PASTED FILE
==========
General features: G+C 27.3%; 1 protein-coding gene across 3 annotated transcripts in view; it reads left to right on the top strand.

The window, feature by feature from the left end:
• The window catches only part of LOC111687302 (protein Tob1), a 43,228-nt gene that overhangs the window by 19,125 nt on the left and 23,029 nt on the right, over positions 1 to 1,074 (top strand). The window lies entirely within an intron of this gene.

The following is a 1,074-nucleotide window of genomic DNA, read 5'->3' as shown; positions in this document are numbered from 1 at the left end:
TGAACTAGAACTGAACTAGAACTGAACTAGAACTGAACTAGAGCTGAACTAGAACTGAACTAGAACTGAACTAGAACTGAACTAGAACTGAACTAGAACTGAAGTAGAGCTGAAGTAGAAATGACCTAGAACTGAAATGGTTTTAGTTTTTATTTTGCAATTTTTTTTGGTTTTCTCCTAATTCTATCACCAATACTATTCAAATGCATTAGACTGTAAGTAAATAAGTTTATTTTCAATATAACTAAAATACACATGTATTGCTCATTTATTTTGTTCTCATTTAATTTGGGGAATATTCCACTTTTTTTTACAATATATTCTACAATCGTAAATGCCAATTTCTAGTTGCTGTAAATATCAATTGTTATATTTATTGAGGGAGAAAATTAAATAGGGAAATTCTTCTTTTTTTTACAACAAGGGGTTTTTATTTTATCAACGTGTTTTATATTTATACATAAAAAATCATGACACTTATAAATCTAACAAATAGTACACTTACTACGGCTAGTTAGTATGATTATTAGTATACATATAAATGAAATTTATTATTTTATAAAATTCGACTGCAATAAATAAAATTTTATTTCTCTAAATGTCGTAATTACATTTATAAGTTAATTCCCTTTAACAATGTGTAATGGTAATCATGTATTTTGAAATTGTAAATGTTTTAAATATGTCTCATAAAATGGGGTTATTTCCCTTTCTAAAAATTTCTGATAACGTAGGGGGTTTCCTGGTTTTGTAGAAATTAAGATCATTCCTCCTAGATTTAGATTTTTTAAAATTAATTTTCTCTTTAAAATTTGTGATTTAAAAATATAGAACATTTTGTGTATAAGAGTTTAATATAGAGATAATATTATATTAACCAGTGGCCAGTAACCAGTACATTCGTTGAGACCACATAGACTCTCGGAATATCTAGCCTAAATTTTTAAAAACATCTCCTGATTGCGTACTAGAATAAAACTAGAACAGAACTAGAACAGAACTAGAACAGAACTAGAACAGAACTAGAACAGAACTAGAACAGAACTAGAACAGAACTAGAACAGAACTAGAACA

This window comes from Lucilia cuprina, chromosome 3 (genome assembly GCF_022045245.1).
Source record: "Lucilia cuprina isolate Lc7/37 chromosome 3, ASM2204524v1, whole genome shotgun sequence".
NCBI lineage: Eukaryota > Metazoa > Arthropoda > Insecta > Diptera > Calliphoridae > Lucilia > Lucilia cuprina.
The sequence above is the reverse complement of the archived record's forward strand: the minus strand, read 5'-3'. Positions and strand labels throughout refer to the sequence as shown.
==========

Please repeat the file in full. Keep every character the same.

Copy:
General features: G+C 27.3%; 1 protein-coding gene across 3 annotated transcripts in view; it reads left to right on the top strand.

The window, feature by feature from the left end:
• The window catches only part of LOC111687302 (protein Tob1), a 43,228-nt gene that overhangs the window by 19,125 nt on the left and 23,029 nt on the right, over positions 1 to 1,074 (top strand). The window lies entirely within an intron of this gene.

The following is a 1,074-nucleotide window of genomic DNA, read 5'->3' as shown; positions in this document are numbered from 1 at the left end:
TGAACTAGAACTGAACTAGAACTGAACTAGAACTGAACTAGAGCTGAACTAGAACTGAACTAGAACTGAACTAGAACTGAACTAGAACTGAACTAGAACTGAAGTAGAGCTGAAGTAGAAATGACCTAGAACTGAAATGGTTTTAGTTTTTATTTTGCAATTTTTTTTGGTTTTCTCCTAATTCTATCACCAATACTATTCAAATGCATTAGACTGTAAGTAAATAAGTTTATTTTCAATATAACTAAAATACACATGTATTGCTCATTTATTTTGTTCTCATTTAATTTGGGGAATATTCCACTTTTTTTTACAATATATTCTACAATCGTAAATGCCAATTTCTAGTTGCTGTAAATATCAATTGTTATATTTATTGAGGGAGAAAATTAAATAGGGAAATTCTTCTTTTTTTTACAACAAGGGGTTTTTATTTTATCAACGTGTTTTATATTTATACATAAAAAATCATGACACTTATAAATCTAACAAATAGTACACTTACTACGGCTAGTTAGTATGATTATTAGTATACATATAAATGAAATTTATTATTTTATAAAATTCGACTGCAATAAATAAAATTTTATTTCTCTAAATGTCGTAATTACATTTATAAGTTAATTCCCTTTAACAATGTGTAATGGTAATCATGTATTTTGAAATTGTAAATGTTTTAAATATGTCTCATAAAATGGGGTTATTTCCCTTTCTAAAAATTTCTGATAACGTAGGGGGTTTCCTGGTTTTGTAGAAATTAAGATCATTCCTCCTAGATTTAGATTTTTTAAAATTAATTTTCTCTTTAAAATTTGTGATTTAAAAATATAGAACATTTTGTGTATAAGAGTTTAATATAGAGATAATATTATATTAACCAGTGGCCAGTAACCAGTACATTCGTTGAGACCACATAGACTCTCGGAATATCTAGCCTAAATTTTTAAAAACATCTCCTGATTGCGTACTAGAATAAAACTAGAACAGAACTAGAACAGAACTAGAACAGAACTAGAACAGAACTAGAACAGAACTAGAACAGAACTAGAACAGAACTAGAACAGAACTAGAACA

This window comes from Lucilia cuprina, chromosome 3 (genome assembly GCF_022045245.1).
Source record: "Lucilia cuprina isolate Lc7/37 chromosome 3, ASM2204524v1, whole genome shotgun sequence".
NCBI lineage: Eukaryota > Metazoa > Arthropoda > Insecta > Diptera > Calliphoridae > Lucilia > Lucilia cuprina.
The sequence above is the reverse complement of the archived record's forward strand: the minus strand, read 5'-3'. Positions and strand labels throughout refer to the sequence as shown.